You’ve often heard of people suffering from hypo or hyperthyroidism. If you’ve been putting on weight or losing it without any possible explanation, it is very likely that your doctor advises you a thyroid profile. So, what is the gland? Why is it so important?
In this post, we’ll try and answer some of the frequently asked questions on this topic.
So, what is the thyroid gland?
A large ductless gland in your neck, the thyroid has many functions most important of which is to regulate your growth and development by controlling your metabolism.
Why is the thyroid gland important?
The thyroid gland secretes hormones which control a lot of things; like the way you metabolize food, use energy, your sleep patterns, your temperature preferences, whether you gain or lose weight and a lot more.
How does it affect your health?
Both an increase and decrease in thyroid hormone production can cause health problems.
Increase in the hormone production can cause hyperthyroidism. If you’ve been noticing weight loss despite a good appetite, an increase in heart rate, high blood pressure, nervousness, increased sweating, enlargement in your neck, shorter menstrual periods, frequent bowel movements and trembling hands, it could signal hyperthyroidism.
Decrease in the hormone production can cause hypothyroidism. Weight gain or failure to lose weight despite a proper weight loss regime, lethargy, reduced heart rate, increased cold sensitivity, numbness in hands, enlargement in the neck, dry skin and hair, heavy menstrual periods and constipation could indicate hypothyroidism.
You are at an increased risk of thyroid disease if you have a family history of thyroid disease, are a type I diabetic, over 50 years of age, lead a stressful life, have had thyroid surgery or suffer from Down’s or Turner’s syndrome. Women are also more prone to thyroid problems than men especially during periods of hormonal flux like during delivery and menopause.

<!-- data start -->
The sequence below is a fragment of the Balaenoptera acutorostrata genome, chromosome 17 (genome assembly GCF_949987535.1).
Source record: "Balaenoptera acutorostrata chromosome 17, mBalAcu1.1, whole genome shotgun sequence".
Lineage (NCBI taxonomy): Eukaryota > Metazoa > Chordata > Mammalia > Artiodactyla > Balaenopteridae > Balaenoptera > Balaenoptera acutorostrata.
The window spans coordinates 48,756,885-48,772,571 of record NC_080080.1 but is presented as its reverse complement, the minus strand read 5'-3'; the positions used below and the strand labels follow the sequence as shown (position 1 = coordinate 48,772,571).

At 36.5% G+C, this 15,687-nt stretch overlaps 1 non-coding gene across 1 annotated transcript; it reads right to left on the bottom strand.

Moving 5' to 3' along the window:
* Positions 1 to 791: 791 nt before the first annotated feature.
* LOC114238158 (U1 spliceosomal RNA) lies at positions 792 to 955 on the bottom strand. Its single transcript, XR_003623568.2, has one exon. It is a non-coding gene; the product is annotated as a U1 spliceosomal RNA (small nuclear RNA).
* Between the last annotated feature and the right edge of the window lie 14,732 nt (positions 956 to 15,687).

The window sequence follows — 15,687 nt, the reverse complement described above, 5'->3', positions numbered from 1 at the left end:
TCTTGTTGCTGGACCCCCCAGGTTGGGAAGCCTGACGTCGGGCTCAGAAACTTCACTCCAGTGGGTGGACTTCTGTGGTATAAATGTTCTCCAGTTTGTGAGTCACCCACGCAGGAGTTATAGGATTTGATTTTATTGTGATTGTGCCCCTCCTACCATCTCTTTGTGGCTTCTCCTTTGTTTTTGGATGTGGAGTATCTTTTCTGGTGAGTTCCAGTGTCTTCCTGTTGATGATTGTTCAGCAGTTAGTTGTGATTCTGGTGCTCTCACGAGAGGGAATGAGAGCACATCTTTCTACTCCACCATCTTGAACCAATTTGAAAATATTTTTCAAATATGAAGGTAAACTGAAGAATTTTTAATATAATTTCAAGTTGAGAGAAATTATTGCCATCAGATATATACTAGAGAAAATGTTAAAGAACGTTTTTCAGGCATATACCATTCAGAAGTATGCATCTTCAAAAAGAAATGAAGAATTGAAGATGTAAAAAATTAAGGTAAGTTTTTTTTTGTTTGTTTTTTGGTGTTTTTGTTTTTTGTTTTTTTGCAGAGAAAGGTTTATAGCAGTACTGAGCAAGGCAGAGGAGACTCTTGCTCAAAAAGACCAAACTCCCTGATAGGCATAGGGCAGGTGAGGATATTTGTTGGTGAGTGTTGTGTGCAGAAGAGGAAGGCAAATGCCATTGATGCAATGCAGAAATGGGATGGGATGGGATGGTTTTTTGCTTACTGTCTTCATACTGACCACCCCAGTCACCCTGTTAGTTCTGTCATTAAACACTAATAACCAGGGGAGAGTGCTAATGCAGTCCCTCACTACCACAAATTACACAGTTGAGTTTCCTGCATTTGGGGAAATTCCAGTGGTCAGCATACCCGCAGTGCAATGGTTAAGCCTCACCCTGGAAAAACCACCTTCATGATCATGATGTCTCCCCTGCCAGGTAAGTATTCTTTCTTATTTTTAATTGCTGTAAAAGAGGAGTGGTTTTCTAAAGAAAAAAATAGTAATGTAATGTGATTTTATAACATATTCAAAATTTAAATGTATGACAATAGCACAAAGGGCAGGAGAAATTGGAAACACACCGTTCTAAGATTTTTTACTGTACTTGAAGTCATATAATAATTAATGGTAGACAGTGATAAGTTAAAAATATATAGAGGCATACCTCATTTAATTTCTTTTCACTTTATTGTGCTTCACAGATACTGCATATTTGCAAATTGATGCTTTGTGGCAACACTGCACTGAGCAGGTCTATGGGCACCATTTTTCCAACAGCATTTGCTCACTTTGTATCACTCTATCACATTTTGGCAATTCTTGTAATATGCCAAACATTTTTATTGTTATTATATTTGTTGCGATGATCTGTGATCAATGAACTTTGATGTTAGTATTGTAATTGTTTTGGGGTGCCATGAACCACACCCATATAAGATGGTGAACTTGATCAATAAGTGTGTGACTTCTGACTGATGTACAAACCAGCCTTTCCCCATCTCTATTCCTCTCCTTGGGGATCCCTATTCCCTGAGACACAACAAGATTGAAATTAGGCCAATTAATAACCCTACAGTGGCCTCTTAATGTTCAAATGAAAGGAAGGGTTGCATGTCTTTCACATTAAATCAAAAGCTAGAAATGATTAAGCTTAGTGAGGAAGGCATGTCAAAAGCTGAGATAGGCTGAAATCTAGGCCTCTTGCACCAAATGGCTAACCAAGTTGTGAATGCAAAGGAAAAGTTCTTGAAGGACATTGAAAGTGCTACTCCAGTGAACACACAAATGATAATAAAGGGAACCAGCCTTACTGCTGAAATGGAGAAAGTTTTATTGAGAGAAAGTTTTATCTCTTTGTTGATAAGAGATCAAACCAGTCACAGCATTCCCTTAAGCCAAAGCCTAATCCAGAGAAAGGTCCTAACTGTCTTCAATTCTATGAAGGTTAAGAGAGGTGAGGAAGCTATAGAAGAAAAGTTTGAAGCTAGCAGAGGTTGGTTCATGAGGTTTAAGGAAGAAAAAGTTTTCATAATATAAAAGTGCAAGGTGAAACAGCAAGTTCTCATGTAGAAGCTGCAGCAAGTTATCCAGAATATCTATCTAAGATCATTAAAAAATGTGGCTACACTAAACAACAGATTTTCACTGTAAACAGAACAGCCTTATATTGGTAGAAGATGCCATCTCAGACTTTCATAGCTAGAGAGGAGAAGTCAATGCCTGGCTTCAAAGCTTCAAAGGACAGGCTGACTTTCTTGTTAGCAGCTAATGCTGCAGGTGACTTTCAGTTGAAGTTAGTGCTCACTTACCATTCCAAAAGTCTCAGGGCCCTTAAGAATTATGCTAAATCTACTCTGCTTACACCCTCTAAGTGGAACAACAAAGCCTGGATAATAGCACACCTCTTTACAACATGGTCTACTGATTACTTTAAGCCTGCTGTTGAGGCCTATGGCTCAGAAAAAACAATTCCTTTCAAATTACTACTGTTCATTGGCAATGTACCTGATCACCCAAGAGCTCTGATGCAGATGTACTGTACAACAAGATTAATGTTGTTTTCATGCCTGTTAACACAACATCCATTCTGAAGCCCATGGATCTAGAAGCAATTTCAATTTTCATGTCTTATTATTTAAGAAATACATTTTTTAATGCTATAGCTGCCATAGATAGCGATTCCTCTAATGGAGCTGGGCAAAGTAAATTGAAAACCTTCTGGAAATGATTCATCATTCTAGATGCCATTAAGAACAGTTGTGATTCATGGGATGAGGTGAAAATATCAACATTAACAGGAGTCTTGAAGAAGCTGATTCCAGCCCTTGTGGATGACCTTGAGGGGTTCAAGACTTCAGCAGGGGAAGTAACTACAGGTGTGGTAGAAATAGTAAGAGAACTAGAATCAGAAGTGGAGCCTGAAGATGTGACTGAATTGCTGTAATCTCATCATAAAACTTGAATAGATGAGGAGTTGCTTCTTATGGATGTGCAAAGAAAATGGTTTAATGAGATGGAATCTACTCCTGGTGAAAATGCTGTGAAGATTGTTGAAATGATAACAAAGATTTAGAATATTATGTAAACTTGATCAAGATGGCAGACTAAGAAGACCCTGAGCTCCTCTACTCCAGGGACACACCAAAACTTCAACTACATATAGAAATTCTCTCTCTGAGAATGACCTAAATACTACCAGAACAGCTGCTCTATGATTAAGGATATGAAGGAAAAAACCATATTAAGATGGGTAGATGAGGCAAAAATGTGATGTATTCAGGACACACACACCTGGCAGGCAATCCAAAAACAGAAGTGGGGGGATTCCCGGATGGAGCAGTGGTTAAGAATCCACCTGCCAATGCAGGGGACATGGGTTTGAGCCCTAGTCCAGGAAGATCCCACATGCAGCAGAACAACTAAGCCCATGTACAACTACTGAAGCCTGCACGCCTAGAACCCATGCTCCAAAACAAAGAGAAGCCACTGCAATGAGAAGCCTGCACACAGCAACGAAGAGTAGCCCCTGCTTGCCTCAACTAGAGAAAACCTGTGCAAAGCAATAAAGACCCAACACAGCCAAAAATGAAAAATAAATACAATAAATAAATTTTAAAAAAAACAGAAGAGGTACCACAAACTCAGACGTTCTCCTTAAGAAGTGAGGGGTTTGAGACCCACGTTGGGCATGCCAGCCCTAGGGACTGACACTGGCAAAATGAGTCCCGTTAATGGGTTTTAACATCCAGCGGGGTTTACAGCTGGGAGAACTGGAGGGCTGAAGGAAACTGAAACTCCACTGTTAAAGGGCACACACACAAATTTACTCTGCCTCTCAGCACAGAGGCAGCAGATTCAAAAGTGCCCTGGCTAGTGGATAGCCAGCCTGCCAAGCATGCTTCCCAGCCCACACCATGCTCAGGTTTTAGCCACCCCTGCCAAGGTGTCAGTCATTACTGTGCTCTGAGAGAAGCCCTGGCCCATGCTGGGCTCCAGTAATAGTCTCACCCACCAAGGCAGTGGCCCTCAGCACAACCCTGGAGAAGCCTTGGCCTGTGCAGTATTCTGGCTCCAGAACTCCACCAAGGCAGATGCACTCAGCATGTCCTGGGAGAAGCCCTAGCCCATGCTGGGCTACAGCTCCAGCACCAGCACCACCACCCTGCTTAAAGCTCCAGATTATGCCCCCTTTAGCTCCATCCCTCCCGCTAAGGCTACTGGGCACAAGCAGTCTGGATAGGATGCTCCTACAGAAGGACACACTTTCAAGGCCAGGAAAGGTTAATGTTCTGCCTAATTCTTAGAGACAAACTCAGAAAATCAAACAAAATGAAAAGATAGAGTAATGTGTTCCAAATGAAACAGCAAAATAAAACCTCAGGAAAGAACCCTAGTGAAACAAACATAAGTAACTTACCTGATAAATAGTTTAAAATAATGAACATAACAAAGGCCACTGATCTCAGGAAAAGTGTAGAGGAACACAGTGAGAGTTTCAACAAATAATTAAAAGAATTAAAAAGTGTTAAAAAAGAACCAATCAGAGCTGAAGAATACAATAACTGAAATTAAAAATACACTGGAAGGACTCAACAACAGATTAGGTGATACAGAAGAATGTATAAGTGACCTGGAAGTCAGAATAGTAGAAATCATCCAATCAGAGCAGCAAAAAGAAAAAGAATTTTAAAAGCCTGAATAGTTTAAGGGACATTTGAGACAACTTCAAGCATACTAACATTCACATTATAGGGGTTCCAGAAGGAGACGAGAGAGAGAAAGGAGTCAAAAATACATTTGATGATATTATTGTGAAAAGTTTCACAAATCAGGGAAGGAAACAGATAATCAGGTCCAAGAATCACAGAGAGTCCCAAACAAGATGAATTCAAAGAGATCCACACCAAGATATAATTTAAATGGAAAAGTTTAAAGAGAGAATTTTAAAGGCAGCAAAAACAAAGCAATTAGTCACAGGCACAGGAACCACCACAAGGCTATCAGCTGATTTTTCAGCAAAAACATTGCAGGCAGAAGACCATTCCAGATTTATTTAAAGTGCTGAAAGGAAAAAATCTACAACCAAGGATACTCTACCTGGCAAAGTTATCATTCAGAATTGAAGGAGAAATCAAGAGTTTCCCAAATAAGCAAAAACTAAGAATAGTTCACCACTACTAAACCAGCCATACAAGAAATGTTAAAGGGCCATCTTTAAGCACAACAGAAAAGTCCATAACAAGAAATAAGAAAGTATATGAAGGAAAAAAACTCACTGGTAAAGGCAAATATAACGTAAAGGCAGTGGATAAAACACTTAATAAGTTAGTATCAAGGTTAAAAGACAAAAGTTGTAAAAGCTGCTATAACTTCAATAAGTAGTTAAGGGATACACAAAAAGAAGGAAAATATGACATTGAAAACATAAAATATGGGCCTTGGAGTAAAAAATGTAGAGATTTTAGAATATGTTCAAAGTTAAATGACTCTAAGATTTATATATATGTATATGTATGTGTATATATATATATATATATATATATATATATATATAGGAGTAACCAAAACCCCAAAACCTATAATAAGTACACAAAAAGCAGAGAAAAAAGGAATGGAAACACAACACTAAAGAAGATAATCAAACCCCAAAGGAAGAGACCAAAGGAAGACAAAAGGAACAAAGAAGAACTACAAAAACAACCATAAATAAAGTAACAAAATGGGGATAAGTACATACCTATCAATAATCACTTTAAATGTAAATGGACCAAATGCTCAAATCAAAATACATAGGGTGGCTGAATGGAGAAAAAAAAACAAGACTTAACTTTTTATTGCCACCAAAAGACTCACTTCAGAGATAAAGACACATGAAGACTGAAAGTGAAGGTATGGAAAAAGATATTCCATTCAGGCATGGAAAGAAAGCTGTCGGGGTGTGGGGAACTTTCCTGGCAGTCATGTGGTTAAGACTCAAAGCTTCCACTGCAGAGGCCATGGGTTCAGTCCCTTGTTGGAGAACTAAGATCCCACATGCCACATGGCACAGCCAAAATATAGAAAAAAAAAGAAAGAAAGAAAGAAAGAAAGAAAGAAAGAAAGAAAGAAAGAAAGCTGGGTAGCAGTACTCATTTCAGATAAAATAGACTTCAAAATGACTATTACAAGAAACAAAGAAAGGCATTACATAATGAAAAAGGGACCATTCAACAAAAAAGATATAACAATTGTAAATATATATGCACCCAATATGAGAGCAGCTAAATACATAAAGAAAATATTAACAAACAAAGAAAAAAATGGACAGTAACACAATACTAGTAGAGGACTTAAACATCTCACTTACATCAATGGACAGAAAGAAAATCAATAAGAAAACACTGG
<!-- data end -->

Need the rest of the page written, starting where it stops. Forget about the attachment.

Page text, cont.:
How are thyroid problems diagnosed?
If your doctor suspects a thyroid disorder, he/she may ask you to undergo some tests like Thyroid profile to measure your Thyroid stimulating hormone -TSH. If TSH levels are high, it shows that you are hypothyroid and vice versa. He/she may also check for other thyroid hormones. In a few cases, imaging and biopsies are done.
Ideally, everyone should be screened for thyroid dysfunction every five years after they turn 35. People with symptoms or risk factors should get tested more often.
If you are diagnosed as hypothyroid, your doctor might prescribe thyroid hormone pills which you’ll need to take for life.
If you are ‘hyperthyroid’ you may be prescribed anti-thyroid medications and/or radioactive iodine. Certain drugs to reduce symptoms like increased heart rate and tremors may also be added.
In a few cases, people might also be diagnosed with thyroid cancer. A lump in the neck with pain and swollen lymph nodes, hoarse voice, trouble in breathing and swallowing could signal its presence. Surgery to remove the gland fully or a part of it along with radioactive iodine therapy could help such cases.
Whatever you are diagnosed with, do take your condition seriously and stick to the regime as prescribed by your doctor. If untreated, thyroid problems could lead to major heart problems, infertility, Alzheimer’s disease, stroke due to high blood pressure and death.
How can one prevent thyroid disease?
Iodine and Selenium are very important for the proper functioning of your thyroid. Make sure you use only iodized salt and eat enough seafood. If you are a vegetarian, add spinach, sesame seeds and garlic in your diet. They could give you the required amount of iodine. For selenium, you could eat meat, fish, mushrooms, soybeans and sunflower seeds.
First Published: Jun 19, 2012 at 11:20 AM